The different vital processes and phases, with their respective characteristics.
Although many times we consider that “life” is a single thing that we all experience, the truth is that there are some nuances that make each of us go through it in different ways. One of the factors that makes it change is the material context in which we live, such as the type of family in which we are born, the money we have, the place we live, etc.
However, no less important factor is the way in which our own body makes us live. And, in that sense, the passing of the years and age make us experience things differently.
Are there “life stages”?
That is why, for example, in the history of psychology there are many authors who have proposed to classify stages of life, especially those that are part of one of its phases: childhood. Although each one defined their own criteria to decide where one ended and the other began.
Sigmund Freud, the father of psychoanalysis, defined different stages of psychosexual development, a theory closely related to his idea of the unconscious mind. Jean Piaget, in turn, laid the foundations of Evolutionary Psychology by establishing stages of cognitive development that go from childhood to adulthood.
But all these ideas are framed in a broader theoretical context that tells us about the stages of life in general, evaluating both psychological and physical changes.
The different phases of life we go through
Next we will see what are the main stages of life that define how we behave, how we perceive reality and what our needs are.
Although it is true that the limits of these stages are not very clear and it is debatable whether some begin or end sooner or later, there is a relative consensus about what they are and how they occupy our lives.
1. Prenatal stage
Life begins before birth, and the prenatal stage is the one that includes the moments when it has not yet left the uterus. In that period we are already capable of learning through touch and sounds, that is, the human brain already associates stimuli with adequate responses.
2. Early childhood
Early childhood begins at birth and ends around the age of 3 or 4. It is the stage in which the most important steps in the development of language are taken and in addition essential learning about how the world works and the movement of things are carried out.
In addition, the use of language makes one begin to create increasingly abstract and complex concepts that will help to reach a deeper level of understanding about things.
3. Early childhood
This stage of life is the one that, more or less, goes from 3 to 6 years ; that is why it is also defined as the preschool stage.
In this phase, self-concept is formed and the ability to think about the mental states of others is gained, either to intuit their intentions or to know what information they do not know. This ability is called theory of mind.
4. Middle childhood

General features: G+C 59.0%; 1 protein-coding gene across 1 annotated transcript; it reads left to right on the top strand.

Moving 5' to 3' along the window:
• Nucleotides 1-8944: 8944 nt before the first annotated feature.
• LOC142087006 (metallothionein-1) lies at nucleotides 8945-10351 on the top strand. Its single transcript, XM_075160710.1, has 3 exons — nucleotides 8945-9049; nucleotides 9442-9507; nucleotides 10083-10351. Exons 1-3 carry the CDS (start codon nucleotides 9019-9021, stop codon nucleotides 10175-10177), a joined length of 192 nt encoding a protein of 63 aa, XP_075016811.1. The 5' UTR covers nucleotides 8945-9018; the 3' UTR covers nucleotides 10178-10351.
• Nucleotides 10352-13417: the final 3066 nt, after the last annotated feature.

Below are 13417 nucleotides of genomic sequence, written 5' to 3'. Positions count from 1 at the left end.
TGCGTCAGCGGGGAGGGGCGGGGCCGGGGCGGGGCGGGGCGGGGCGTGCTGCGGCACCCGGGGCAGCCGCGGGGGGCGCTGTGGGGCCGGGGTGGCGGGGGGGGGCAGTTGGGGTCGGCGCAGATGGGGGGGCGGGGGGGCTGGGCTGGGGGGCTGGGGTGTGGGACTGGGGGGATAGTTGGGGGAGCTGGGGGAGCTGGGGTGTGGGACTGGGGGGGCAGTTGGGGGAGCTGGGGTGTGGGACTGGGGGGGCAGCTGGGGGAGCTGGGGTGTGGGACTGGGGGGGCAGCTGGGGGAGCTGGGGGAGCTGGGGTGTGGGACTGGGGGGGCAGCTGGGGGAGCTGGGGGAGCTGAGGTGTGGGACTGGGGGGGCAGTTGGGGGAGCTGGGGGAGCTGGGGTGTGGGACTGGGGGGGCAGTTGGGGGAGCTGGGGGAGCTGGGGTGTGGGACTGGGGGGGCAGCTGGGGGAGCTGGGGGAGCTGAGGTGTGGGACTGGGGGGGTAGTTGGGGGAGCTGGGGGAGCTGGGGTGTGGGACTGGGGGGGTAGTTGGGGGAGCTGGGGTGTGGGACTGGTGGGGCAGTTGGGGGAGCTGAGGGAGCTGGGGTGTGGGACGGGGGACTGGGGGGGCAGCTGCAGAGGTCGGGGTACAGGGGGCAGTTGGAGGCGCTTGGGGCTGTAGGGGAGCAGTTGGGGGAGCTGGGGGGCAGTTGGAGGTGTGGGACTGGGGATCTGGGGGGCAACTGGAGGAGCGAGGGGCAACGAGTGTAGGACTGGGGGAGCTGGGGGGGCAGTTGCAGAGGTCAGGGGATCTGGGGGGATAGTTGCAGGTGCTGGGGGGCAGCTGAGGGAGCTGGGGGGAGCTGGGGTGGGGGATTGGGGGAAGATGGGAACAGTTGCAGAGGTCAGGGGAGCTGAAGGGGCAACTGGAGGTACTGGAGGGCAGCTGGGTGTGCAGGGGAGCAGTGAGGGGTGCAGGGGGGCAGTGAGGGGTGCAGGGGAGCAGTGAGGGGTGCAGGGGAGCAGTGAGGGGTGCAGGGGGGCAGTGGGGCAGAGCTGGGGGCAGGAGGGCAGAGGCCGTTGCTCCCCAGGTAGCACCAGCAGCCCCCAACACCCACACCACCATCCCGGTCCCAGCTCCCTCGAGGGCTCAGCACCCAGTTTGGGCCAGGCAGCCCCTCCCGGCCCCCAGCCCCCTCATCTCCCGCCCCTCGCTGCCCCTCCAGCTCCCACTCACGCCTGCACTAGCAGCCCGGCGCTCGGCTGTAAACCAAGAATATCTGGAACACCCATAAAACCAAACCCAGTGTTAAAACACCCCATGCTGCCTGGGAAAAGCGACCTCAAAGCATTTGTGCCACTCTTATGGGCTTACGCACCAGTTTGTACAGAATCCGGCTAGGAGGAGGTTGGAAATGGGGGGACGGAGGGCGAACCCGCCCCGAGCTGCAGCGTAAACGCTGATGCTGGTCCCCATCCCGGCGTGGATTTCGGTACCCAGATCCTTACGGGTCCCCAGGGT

Middle or school childhood ranges from 6 to 11 years old. At this stage there is much progress in the ability to understand mathematical operations and the structure of complex sentences.
In the same way, the importance of having good relationships with others and of giving a good image begins to gain weight, and inclusion in a group of friends is also valued more.
Adolescence ranges from 11 to 17 years old. It is a crucial stage, since the ability to think in abstract terms is consolidated and hormonal changes occur that can produce some emotional lability.
In addition, adolescence is the most intense part of the search for one’s own identity, and the social circles to which you want to belong gain a lot of influence on the person.
6. Stage of youth
This stage goes, approximately, from 18 to 35 years old. Here, the longest lasting circles of friendship are consolidated and you learn to live with a high degree of independence, so that you hardly depend on your parents. Psychologically and biologically, physical and mental capacities also reach their peak, and between the ages of 25 and 30 they begin to decline slightly.
7. Stage of maturity
Maturity ranges from 36 to 50 years. In this phase, the labor aspect is consolidated and a specialization is fully learned that will allow generating income to live independently in most Western countries.
On the other hand, the expectations of change in one’s life are becoming moderate and the vital objectives are oriented more towards stability.
8. Stage of mature adulthood
This phase goes from 50 to 65 years. In it, it is customary to consolidate the income level to levels that allow you to live better than before, but there are bodily changes that you have to know how to manage. At the same time, the assessment of stability also increases.
The third age begins at 65 years of age, and in it a new independence is gained by the disappearance of the usual work obligations and by the departure of the children that may have been had.
In some cases this produces Empty Nest Syndrome, and exposure to grief is more frequent as family members of the same generation and friends die.